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Clin Geriatr Med 23 (2007) xi–xii

Preface

Amal Mattu, MD Michael Winters, MD Katherine Grundmann, MD


Guest Editors

Anyone who has practiced medicine for more than a few years, regardless
of specialty, has undoubtedly noticed a rapidly changing patient population,
that is, patients are getting older. The elderly represent the fastest growing
segment of the United States population, and it is clearly reflected in the de-
mographics of patients that occupy hospital inpatient and emergency de-
partment beds as well as the demographics of patients that seek care in
the offices of primary care physicians. Advanced age is associated with in-
creased complexity of disease. Elderly patients tend to have more underlying
medical conditions, and when they suffer acute illnesses or injuries they fare
worse than their younger counterparts. Elderly patients truly present a sig-
nificant challenge to their primary care physicians and to inpatient physi-
cians when they have acute illnesses. Physicians must not only take into
account the comorbidities when choosing treatment plans but must also
consider the decreased ability of the elderly patient to recuperate, the signif-
icant potential for drug interactions with the patient’s already large medica-
tion regimens, and the social challenges elderly patients face when caring for
themselves.
In this issue of Clinics in Geriatric Medicine, we have assembled an out-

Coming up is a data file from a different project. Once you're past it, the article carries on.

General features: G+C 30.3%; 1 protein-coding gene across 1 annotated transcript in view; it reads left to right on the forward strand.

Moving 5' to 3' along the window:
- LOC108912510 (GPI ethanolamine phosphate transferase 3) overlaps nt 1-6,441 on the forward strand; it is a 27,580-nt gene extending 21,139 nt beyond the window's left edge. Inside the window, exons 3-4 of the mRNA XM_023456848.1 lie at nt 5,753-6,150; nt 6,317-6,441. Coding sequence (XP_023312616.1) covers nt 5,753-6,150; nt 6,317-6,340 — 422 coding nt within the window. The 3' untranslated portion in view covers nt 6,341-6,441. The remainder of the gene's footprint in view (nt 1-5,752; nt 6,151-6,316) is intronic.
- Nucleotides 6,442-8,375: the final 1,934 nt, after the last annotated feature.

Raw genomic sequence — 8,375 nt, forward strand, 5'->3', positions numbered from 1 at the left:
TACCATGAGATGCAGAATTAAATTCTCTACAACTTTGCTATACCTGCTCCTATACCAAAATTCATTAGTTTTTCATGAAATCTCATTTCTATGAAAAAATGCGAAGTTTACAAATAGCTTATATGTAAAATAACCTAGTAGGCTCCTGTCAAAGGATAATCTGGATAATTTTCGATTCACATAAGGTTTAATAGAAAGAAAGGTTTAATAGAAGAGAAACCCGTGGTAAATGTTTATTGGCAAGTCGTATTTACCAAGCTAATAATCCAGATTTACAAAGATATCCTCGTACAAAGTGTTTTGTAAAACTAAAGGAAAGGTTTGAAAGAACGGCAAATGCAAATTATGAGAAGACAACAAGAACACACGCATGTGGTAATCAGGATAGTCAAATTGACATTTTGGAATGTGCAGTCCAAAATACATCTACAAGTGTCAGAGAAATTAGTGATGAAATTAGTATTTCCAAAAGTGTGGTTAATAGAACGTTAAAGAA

standing multidisciplinary group of educators to discuss the challenges that
physicians face when caring for elderly patients with acute illnesses and in-
juries. Particular attention has been paid to the common but atypical pre-
sentations of serious illnesses in elderly patients. Readers will be
constantly reminded that relatively benign complaints, vital signs, and phys-
ical findings often mask deadly conditions and are instructed as to when

0749-0690/07/$ - see front matter Ó 2007 Elsevier Inc. All rights reserved.
doi:10.1016/j.cger.2007.03.008 geriatric.theclinics.com
xii PREFACE

urgent or emergent consultation should be sought. Topics covered include


medical, psychiatric, neurologic, and toxicologic disorders.
We would like to thank these dedicated authors who contributed their
valuable time and expertise to this issue. We would also like to thank our
families for their patience, encouragement, and support throughout this
process. We hope this issue of the Clinics serves as a valuable source of ed-
ucation to all readers, and that it promotes continued improvement in the
care of our patients.

Amal Mattu, MD
Katherine Grundmann, MD
Emergency Medicine Residency
Department of Emergency Medicine
University of Maryland School of Medicine
110 S. Paca Street, 6th Floor, Suite 200
Baltimore, MD 21201, USA
E-mail address: amattu@smail.umaryland.edu; genmutti@yahoo.com

Michael Winters, MD
Internal Medicine
Department of Medicine and Emergency Medicine
University of Maryland School of Medicine
110 S. Paca Street, 6th Floor, Suite 200
Baltimore, MD 21201, USA

Emergency Medicine Combined Residency


Departments of Medicine and Emergency Medicine
University of Maryland School of Medicine
110 S. Paca Street, 6th Floor, Suite 200
Baltimore, MD 21201, USA
E-mail address: mwint001@umaryland.edu